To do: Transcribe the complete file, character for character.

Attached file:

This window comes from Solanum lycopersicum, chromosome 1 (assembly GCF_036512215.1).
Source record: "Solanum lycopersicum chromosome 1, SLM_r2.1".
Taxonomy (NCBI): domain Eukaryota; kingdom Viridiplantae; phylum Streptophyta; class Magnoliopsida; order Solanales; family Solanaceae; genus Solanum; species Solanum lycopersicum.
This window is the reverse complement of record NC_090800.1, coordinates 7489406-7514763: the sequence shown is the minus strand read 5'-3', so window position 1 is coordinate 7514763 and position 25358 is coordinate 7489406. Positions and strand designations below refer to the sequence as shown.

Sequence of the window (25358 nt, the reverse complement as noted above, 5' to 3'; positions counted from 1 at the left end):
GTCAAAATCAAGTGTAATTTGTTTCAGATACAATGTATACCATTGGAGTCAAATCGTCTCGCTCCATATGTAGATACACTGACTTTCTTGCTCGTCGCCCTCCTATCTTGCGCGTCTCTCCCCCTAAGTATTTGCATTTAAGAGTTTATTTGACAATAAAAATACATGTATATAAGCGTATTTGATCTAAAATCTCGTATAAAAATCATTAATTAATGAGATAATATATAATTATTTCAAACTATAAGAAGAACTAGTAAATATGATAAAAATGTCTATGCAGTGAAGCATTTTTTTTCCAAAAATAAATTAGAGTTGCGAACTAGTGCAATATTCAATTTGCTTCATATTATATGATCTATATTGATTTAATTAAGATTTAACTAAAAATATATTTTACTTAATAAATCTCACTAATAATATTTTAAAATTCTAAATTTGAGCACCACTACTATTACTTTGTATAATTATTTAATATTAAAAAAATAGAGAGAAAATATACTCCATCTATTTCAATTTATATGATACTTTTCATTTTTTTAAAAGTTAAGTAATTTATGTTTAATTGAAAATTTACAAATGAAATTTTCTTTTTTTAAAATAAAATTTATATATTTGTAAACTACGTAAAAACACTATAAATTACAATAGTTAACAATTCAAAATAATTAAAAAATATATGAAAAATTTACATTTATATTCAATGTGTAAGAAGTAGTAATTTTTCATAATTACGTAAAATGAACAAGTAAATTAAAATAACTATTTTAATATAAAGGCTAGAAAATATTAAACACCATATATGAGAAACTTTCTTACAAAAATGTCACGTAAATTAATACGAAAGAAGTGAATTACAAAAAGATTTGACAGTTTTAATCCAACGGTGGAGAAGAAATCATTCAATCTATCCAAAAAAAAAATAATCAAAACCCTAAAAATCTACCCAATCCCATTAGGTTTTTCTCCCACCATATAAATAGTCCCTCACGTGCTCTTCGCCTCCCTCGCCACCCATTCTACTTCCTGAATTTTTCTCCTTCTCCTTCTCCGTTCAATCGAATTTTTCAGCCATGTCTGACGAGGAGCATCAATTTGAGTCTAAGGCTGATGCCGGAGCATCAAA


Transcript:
This window comes from Solanum lycopersicum, chromosome 1 (assembly GCF_036512215.1).
Source record: "Solanum lycopersicum chromosome 1, SLM_r2.1".
Taxonomy (NCBI): domain Eukaryota; kingdom Viridiplantae; phylum Streptophyta; class Magnoliopsida; order Solanales; family Solanaceae; genus Solanum; species Solanum lycopersicum.
This window is the reverse complement of record NC_090800.1, coordinates 7489406-7514763: the sequence shown is the minus strand read 5'-3', so window position 1 is coordinate 7514763 and position 25358 is coordinate 7489406. Positions and strand designations below refer to the sequence as shown.

Sequence of the window (25358 nt, the reverse complement as noted above, 5' to 3'; positions counted from 1 at the left end):
GTCAAAATCAAGTGTAATTTGTTTCAGATACAATGTATACCATTGGAGTCAAATCGTCTCGCTCCATATGTAGATACACTGACTTTCTTGCTCGTCGCCCTCCTATCTTGCGCGTCTCTCCCCCTAAGTATTTGCATTTAAGAGTTTATTTGACAATAAAAATACATGTATATAAGCGTATTTGATCTAAAATCTCGTATAAAAATCATTAATTAATGAGATAATATATAATTATTTCAAACTATAAGAAGAACTAGTAAATATGATAAAAATGTCTATGCAGTGAAGCATTTTTTTTCCAAAAATAAATTAGAGTTGCGAACTAGTGCAATATTCAATTTGCTTCATATTATATGATCTATATTGATTTAATTAAGATTTAACTAAAAATATATTTTACTTAATAAATCTCACTAATAATATTTTAAAATTCTAAATTTGAGCACCACTACTATTACTTTGTATAATTATTTAATATTAAAAAAATAGAGAGAAAATATACTCCATCTATTTCAATTTATATGATACTTTTCATTTTTTTAAAAGTTAAGTAATTTATGTTTAATTGAAAATTTACAAATGAAATTTTCTTTTTTTAAAATAAAATTTATATATTTGTAAACTACGTAAAAACACTATAAATTACAATAGTTAACAATTCAAAATAATTAAAAAATATATGAAAAATTTACATTTATATTCAATGTGTAAGAAGTAGTAATTTTTCATAATTACGTAAAATGAACAAGTAAATTAAAATAACTATTTTAATATAAAGGCTAGAAAATATTAAACACCATATATGAGAAACTTTCTTACAAAAATGTCACGTAAATTAATACGAAAGAAGTGAATTACAAAAAGATTTGACAGTTTTAATCCAACGGTGGAGAAGAAATCATTCAATCTATCCAAAAAAAAAATAATCAAAACCCTAAAAATCTACCCAATCCCATTAGGTTTTTCTCCCACCATATAAATAGTCCCTCACGTGCTCTTCGCCTCCCTCGCCACCCATTCTACTTCCTGAATTTTTCTCCTTCTCCTTCTCCGTTCAATCGAATTTTTCAGCCATGTCTGACGAGGAGCATCAATTTGAGTCTAAGGCTGATGCCGGAGCATCAAA